Among the 'treasures' I have found so far are the performances of brother-sister pair team Tiffany and Johnnie Stiegler from the 1995 US Olympic Festival (a now defunct competition that featured some of the top up-and-coming youngsters from the States). She just age 11 and he only 13 at the time, their choreography and her sense of style, in particular, was truly remarkable. How many of us have longed for a US pairs girl that really has 'it'? I'd say she certainly had it.

Unfortunately, the team never really achieved great success once they reached the senior level, although they were twice pewter medalists (4th place) at Nationals. This particular competition was broadcast before the days that I recorded any skating, and I believe some of the only performances I do remember of theirs are the Grand Prix series in late 1999. Lifetime covered the circuit back then and turned everything very soap opera-y, and the particular short program I remember to 'Nightmare' paled in comparison to these two programs.

Enjoy!



Saturday, April 30

2011 Worlds - Ladies Wrap-Up

Once again, I tried the whole live quick thoughts on Twitter for the final group of ladies today. If you aren't following me, please do so! Here is my summary..

1 Miki Ando - Much like with Patrick Chan, I like Miki, but I just don't really warm up to her programs very often. She skated an excellent short program, and aside from a step-out of a double toe, she delivered a strong free skate technically. What I don't care for is the relatively simplistic choreography and no real relation to the music. I'd say she's never been an "artist", but I also wish that one day she'd wake up and really connect to the programs she is given. Some of the jumps in the free skate looked questionable as to whether an under-rotation should have been called, but overall she was good. She has a great personality and always seems to doubt herself, so I hope she lets this second World title really sink in.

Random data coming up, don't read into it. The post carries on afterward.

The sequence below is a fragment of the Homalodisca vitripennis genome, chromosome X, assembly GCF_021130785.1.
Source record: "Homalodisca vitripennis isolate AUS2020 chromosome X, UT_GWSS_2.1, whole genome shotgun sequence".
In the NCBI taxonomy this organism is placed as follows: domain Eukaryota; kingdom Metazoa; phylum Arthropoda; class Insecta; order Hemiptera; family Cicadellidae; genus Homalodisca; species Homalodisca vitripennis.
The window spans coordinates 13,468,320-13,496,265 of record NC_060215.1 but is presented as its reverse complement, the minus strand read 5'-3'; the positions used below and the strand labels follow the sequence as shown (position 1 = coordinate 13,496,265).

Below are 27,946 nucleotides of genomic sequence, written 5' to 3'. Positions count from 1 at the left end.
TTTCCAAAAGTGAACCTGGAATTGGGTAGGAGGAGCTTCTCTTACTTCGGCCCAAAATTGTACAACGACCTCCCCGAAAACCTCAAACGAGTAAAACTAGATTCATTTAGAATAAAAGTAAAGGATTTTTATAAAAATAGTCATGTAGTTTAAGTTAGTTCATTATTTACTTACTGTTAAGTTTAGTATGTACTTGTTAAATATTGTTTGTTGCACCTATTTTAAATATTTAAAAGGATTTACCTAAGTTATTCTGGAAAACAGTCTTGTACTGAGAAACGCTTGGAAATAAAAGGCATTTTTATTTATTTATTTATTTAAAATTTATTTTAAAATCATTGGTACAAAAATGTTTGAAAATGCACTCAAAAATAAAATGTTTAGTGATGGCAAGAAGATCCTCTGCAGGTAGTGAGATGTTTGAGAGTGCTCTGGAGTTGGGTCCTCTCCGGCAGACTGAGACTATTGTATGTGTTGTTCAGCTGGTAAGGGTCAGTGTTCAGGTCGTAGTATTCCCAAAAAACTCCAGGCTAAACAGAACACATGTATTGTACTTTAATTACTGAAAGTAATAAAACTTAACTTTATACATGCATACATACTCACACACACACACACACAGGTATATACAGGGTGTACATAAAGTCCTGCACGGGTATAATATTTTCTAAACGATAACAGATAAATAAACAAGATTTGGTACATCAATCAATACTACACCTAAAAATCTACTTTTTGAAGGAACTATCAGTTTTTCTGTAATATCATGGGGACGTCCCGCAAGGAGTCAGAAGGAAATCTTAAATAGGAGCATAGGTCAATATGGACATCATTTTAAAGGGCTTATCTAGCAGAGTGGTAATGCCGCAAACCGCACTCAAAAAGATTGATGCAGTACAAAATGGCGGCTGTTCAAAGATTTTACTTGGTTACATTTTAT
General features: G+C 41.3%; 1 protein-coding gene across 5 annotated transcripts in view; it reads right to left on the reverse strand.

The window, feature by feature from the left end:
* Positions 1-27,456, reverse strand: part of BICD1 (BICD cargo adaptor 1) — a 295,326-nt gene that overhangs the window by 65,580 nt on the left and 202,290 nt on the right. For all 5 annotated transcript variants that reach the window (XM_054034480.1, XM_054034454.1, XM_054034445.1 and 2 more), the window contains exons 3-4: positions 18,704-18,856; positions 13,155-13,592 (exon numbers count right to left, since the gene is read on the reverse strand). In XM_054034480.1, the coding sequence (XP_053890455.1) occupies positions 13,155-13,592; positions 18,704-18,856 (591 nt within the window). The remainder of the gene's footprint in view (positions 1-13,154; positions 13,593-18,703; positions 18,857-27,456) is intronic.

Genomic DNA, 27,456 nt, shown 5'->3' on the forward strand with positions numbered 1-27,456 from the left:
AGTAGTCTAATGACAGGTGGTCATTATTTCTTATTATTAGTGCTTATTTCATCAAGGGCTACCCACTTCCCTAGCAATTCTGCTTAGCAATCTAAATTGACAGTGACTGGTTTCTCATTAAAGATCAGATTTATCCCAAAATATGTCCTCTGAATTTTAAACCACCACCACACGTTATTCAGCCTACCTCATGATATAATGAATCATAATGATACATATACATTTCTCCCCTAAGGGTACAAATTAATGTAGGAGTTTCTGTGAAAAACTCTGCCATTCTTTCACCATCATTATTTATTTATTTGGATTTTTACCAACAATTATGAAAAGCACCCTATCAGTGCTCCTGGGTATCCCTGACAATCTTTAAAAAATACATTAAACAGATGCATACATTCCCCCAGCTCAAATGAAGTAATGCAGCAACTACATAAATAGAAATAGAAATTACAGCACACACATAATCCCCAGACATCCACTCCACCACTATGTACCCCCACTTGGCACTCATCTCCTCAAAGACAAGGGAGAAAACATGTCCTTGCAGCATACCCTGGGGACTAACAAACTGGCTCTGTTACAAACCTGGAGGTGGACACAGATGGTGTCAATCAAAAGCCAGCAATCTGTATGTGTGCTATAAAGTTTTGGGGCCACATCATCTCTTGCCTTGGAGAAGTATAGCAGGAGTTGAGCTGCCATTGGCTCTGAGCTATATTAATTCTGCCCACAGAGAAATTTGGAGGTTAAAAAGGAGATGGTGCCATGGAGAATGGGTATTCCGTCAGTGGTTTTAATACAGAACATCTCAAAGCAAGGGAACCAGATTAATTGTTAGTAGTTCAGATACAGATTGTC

2 Yu-Na Kim - I loved Yu-Na's free skate music and choreography, but I wish she would have gotten more mileage out of it before Worlds, because it looked like she had to really focus on the program rather than sell it. The singling of the flip obviously cost her the gold medal (and technically a double flip would have probably been just enough for her to win, as in by 0.01), but I have a feeling if I score this myself, she'd be the winner. At least she'd win the free skate... I think. That might be a post for another day. I'm glad she is still around, and I think she has a lot more to offer in the sport in the next few seasons.

3 Carolina Kostner - Absolutely gorgeous, perfect jumps to start the free skate, but then it started to go downhill with a popped triple loop and then another that didn't seem to be all the way around (but still received full credit). I like Carolina and I like that she's had a decent season after a few poor seasons, but she used to be known for her amazing speed. Not anymore.. she crawls. The program is nice, but I think I would have had her behind 4th-place Leonova.